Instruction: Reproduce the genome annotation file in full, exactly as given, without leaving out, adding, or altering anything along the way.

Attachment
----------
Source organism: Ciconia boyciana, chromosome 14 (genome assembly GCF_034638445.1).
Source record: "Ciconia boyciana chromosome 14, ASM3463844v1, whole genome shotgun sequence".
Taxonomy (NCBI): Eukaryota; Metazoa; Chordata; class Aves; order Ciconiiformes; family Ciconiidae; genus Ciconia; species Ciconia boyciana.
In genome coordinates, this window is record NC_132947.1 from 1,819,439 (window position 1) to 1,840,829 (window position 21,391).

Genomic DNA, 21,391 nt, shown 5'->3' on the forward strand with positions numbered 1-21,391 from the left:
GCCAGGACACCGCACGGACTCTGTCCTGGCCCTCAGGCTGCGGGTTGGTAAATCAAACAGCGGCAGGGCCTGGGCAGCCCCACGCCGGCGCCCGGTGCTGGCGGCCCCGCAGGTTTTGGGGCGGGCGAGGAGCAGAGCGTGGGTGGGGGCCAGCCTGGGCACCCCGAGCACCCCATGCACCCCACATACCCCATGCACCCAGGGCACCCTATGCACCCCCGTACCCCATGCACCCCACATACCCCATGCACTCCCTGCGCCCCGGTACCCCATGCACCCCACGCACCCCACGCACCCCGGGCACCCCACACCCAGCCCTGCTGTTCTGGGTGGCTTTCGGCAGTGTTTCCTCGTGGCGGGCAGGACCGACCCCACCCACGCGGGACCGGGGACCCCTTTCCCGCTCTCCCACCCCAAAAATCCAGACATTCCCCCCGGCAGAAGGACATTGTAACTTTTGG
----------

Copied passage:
Source organism: Ciconia boyciana, chromosome 14 (genome assembly GCF_034638445.1).
Source record: "Ciconia boyciana chromosome 14, ASM3463844v1, whole genome shotgun sequence".
Taxonomy (NCBI): Eukaryota; Metazoa; Chordata; class Aves; order Ciconiiformes; family Ciconiidae; genus Ciconia; species Ciconia boyciana.
In genome coordinates, this window is record NC_132947.1 from 1,819,439 (window position 1) to 1,840,829 (window position 21,391).

Genomic DNA, 21,391 nt, shown 5'->3' on the forward strand with positions numbered 1-21,391 from the left:
GCCAGGACACCGCACGGACTCTGTCCTGGCCCTCAGGCTGCGGGTTGGTAAATCAAACAGCGGCAGGGCCTGGGCAGCCCCACGCCGGCGCCCGGTGCTGGCGGCCCCGCAGGTTTTGGGGCGGGCGAGGAGCAGAGCGTGGGTGGGGGCCAGCCTGGGCACCCCGAGCACCCCATGCACCCCACATACCCCATGCACCCAGGGCACCCTATGCACCCCCGTACCCCATGCACCCCACATACCCCATGCACTCCCTGCGCCCCGGTACCCCATGCACCCCACGCACCCCACGCACCCCGGGCACCCCACACCCAGCCCTGCTGTTCTGGGTGGCTTTCGGCAGTGTTTCCTCGTGGCGGGCAGGACCGACCCCACCCACGCGGGACCGGGGACCCCTTTCCCGCTCTCCCACCCCAAAAATCCAGACATTCCCCCCGGCAGAAGGACATTGTAACTTTTGG